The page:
In this fictitious exercise, I learned that the other individual had a lot more to spend in the deal to acquire the property. A LOT of money .... all that I left on the table! In the debrief, I also learned the full aspects of what my negotiation partner had to consider; some of the information in our conversation was used only for my partner's personal gain - it really didn't impact the core of the deal that was being made. I left this exercise questioning how I value risk and reward, and contemplating how this factors into every position that is held. I also left the exercise questioning how dynamics change between a one-on-one negotiations vs a multi-party negotiation. Above all, I learned the value of preparation and practice. Like with most any skill-set, the understanding of a topic comes through dedicated learning and practice.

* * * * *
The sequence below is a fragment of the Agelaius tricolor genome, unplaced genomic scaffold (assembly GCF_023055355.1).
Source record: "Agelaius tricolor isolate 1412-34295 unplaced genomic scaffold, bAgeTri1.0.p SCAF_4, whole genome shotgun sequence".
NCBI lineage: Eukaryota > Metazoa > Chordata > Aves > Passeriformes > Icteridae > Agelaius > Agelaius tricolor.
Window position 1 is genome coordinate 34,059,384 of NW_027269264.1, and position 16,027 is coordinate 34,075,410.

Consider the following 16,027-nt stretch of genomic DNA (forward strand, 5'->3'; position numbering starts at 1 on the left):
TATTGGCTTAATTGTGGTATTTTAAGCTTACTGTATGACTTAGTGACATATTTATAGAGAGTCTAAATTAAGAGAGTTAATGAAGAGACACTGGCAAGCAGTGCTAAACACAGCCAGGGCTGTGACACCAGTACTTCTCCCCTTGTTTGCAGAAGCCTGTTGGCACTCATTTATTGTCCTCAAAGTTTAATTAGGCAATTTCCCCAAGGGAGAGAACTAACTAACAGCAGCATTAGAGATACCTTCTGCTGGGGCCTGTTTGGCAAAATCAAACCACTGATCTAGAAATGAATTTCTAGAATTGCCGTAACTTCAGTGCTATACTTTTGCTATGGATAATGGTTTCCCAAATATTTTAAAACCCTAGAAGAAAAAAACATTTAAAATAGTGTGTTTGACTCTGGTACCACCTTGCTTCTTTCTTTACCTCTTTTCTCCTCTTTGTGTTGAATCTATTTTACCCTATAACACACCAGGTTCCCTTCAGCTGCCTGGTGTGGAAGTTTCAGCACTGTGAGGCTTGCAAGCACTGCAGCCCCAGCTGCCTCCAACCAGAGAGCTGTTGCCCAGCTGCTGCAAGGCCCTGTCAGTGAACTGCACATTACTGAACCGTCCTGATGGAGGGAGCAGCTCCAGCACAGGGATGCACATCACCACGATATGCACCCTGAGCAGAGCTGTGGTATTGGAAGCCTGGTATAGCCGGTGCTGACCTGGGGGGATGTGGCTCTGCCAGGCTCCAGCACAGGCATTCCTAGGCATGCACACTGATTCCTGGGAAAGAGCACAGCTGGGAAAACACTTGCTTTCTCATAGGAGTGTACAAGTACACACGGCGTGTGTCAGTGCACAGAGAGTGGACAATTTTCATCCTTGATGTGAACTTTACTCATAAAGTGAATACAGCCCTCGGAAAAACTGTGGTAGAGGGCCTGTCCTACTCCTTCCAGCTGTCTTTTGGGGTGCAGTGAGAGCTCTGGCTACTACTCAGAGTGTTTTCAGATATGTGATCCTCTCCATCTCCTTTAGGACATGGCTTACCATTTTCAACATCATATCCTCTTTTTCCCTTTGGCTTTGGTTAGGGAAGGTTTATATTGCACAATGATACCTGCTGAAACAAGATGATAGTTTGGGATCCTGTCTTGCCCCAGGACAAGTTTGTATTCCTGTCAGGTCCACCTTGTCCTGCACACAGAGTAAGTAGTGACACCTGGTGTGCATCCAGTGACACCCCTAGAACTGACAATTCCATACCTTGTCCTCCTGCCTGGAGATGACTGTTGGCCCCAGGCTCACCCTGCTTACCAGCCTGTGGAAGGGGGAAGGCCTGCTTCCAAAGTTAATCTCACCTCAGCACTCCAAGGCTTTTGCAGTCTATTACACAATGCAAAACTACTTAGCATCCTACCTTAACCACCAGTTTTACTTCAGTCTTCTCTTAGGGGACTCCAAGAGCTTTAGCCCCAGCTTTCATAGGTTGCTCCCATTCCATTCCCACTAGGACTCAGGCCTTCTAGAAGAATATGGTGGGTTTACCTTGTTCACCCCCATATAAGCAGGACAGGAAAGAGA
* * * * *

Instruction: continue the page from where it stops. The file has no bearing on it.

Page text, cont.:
Personally, continued learning and feeling confident in this topic seems to be endless journey - the more I learn, the more questions I have. While I would have preferred more classroom negotiation experience, I’m very much looking forward to continuing an individual exploration of this topic with other No Pay MBA cohort members through our own reading, study, and practice negotiation simulations together. I fully understand that some negotiations are more at risk than others - yet the value of truly understanding communications again dominates my ideal of leadership abilities.